“Dear white people, the minimum requirement of black friends needed to not seem racist has just been raised to two. Sorry, but your weed man, Tyrone, does not count.”
-Sam White (Tessa Thompson) on her college radio show called Dear White People.
“How would you feel if someone started a Dear Black People”
“No need, mass media from Fox news to reality tv on VH1 makes it clear what white people think of us”
The answers lie in the grey, not the black and white.
In 1988, Spike Lee directed School Daze, a controversial, inflammatory comedy film about the black experience at an all black American University, DWP is, in a sense the grandchild of SD. And is proud to be so.
This is essentially a film about the lives of four black students at a prestigious Ivy League college the difference to SD is this college, Winchester University, is predominantly white.
Justin Simien wrote the first draft in 2012, filmed a concept trailer and set up an Indiegogo campaign to raise $25,000, his campaign went viral and he received a massive response and got $40,000, he then teamed up with Code Red Films and made DWP independently of any studio influence. This is obvious when watching it, NO studio in the world would see this as a financial sure bet. It is written very well, albeit a tad too poetically at times, but articulates its points clearly and intelligently. Herein lies the problem, most folks will not see this and mores the shame, the questions it asks and points it raises are much deeper mined than most of the surface attempts to look at racism, where it is now, the consequences of having such a legacy, what it means to be a young black person in America today etc etc.
Here is the link to the Indiegogo trailer:
The usual narrative in these stories is all about the symptoms and, as in life; too much focus has been put onto these issues. DWP goes deeper to the root of the problems and for that it should be highly commended. It runs deep and this should be taken into account when dealing with these incredibly sensitive issues.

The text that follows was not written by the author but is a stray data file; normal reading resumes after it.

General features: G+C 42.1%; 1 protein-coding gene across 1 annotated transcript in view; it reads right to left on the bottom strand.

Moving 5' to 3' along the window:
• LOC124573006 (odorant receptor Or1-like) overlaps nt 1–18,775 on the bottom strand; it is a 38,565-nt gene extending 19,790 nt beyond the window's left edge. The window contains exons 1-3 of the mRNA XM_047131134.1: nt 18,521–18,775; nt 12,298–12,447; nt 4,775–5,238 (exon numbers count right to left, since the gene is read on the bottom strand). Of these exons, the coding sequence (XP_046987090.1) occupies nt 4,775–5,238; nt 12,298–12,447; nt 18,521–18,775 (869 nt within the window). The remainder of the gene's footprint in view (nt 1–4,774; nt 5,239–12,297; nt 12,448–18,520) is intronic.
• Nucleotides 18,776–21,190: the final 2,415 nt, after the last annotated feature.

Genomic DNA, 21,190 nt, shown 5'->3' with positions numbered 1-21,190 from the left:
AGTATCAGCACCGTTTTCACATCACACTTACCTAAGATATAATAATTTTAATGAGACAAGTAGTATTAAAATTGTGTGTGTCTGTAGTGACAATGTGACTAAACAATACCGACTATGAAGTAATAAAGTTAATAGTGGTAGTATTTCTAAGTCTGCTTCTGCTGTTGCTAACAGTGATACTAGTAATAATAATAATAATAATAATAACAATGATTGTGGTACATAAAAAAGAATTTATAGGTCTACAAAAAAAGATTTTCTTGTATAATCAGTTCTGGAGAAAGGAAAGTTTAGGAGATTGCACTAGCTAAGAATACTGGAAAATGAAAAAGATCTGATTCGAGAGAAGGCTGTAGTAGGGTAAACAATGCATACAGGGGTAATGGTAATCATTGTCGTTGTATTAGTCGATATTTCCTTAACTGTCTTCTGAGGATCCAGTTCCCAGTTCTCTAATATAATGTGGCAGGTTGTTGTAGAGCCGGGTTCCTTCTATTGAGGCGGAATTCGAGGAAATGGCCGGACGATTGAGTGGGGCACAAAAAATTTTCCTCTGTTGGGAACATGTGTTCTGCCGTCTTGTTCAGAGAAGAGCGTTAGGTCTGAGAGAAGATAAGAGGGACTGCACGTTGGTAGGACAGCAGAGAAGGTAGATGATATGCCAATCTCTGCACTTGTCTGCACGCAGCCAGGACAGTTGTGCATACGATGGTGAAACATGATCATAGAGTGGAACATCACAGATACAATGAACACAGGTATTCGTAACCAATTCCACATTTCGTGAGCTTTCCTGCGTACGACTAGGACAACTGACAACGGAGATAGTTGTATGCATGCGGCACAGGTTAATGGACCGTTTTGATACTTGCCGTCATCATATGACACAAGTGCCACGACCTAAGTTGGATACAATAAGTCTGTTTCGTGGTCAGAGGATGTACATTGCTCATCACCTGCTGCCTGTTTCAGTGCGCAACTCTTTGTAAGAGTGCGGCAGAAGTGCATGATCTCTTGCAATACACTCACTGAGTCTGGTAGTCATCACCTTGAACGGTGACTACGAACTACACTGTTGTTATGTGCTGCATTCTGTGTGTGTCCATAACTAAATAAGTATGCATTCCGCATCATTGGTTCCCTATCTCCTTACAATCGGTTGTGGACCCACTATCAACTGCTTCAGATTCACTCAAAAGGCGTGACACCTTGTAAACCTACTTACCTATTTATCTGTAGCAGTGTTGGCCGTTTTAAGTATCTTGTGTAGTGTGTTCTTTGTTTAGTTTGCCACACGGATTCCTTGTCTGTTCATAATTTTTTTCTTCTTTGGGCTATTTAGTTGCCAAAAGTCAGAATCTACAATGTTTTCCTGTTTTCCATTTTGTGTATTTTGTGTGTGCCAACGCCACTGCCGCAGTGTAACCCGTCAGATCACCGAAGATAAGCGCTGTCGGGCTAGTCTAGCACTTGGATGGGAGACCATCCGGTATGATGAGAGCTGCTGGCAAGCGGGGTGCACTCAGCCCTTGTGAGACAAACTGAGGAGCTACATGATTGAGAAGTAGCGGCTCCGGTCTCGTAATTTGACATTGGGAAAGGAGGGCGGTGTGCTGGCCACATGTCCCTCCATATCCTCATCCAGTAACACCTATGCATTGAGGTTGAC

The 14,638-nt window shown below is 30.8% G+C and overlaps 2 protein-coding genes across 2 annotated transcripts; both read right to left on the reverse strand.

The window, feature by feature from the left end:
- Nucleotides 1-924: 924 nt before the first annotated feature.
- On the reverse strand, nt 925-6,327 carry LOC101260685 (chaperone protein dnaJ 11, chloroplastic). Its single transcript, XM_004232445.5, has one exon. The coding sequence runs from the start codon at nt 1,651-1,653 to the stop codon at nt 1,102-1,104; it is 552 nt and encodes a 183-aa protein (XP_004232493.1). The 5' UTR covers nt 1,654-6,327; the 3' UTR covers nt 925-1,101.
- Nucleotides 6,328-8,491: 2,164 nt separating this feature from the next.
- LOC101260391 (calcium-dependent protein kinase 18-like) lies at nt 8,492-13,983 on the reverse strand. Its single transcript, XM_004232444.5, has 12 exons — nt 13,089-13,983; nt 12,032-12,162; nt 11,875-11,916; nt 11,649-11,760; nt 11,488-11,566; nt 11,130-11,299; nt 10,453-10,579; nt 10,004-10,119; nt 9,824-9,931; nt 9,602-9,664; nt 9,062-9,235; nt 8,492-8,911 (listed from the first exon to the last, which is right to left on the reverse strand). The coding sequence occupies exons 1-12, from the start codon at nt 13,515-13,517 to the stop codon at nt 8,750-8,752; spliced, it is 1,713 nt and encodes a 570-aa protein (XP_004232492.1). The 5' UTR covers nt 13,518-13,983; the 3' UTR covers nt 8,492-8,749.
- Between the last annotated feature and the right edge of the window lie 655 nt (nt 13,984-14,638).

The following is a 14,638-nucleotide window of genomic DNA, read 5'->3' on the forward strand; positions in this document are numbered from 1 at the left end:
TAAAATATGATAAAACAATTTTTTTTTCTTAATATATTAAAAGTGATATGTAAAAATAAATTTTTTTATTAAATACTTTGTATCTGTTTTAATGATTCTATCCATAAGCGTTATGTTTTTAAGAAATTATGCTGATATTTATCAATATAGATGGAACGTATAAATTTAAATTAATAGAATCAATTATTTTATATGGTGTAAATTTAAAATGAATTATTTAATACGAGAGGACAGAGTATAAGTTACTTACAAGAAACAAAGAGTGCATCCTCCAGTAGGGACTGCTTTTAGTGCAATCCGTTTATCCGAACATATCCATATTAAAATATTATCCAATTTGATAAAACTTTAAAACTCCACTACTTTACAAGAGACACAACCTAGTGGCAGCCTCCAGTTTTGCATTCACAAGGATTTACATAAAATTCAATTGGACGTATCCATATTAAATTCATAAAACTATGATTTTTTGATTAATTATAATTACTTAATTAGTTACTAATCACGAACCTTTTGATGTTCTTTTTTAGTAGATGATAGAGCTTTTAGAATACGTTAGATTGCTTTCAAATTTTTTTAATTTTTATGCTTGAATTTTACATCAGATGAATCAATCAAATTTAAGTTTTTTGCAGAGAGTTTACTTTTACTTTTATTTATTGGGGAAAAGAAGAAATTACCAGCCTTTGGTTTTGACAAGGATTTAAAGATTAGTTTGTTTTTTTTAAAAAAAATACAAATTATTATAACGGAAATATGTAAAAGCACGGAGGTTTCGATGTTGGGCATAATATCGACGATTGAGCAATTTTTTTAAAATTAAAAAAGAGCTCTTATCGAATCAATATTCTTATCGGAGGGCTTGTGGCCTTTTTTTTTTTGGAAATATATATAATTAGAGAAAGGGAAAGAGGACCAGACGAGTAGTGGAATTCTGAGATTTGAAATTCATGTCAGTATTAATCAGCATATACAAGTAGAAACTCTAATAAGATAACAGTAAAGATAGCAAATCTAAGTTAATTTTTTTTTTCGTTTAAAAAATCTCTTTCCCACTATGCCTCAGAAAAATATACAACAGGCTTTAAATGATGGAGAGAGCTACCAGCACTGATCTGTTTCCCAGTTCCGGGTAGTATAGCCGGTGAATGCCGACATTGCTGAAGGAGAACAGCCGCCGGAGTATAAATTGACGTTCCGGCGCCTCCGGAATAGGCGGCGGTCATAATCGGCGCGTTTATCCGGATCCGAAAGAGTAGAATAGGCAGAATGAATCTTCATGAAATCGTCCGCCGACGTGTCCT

The “Get on with it, everything’s alright now, isn’t it” brigade want to sweep the detritus under the carpet but many are still living amongst the debris and this point needs more light shining on it, get the Dyson out as opposed to the brush, go deep, only then will we be able to get closer to understanding the rhymes AND the reason. DWP deals with the subjects with integrity and compassion.
The use of the soundtrack is beautifully realized mixing classical with soul, hip hop and a bunch of great tunes.
The cast all bring it; deep, measured performances, each of them asked to deliver chunky, rich dialogue, and all of them pulling it off. Tyler James Williams (Chris in Chris Rock’s tv show ‘Everybody Hates Chris) as Lionel Hart has the difficult job of playing the awkward gay, black kid but manages to fill his performance with heart, uncertainty and deep waters.
Tessa Thompson (recently seen in Selma) plays they young upstart, Sam White who, in running for the Head of her house, unwittingly wins the seat which sends her on her own journey of discovery.
Teyonah Paris is Collandrea ‘Coco’ Connors desperate to carve a niche for herself, wanting to distance herself from her roots.
Brandon Bell is the high achieving Troy Fairbanks, son to Dennis Haybert’s Dean Fairbanks and through his journey seeks to find the happy medium of pleasing his father and himself (that might take a while IRL).
Kyle Gallner plays Kurt Fletcher, the son of the President of the college and the head of the popular house that puts on an insensitively themed party that leads to some inevitable conflict.
Dear White People is a film that will be seen by the already converted and this is a shame, it’s an educated piece of film that doesn’t dumb itself down for the masses and this is both its strength and its weakness.
On the one hand DWP is made for the choir by the choir, they will appreciate it but why preach to the already converted, the idea of spreading a message or re-educating people should start more accessibly, but on the other hand, not pandering to the audience allows them to be lifted and challenged by the piece. That’s what David Simon did with The Wire, let it be what it will be and if the audience are on board, great, if not, so what? This is how perception changes: By doing things differently.
This is what Simien has done, unapologetically and for that I salute him.
If you’re looking for a funny, satirical, well-written look at the Black experience in an American college, look no further, DWP is it.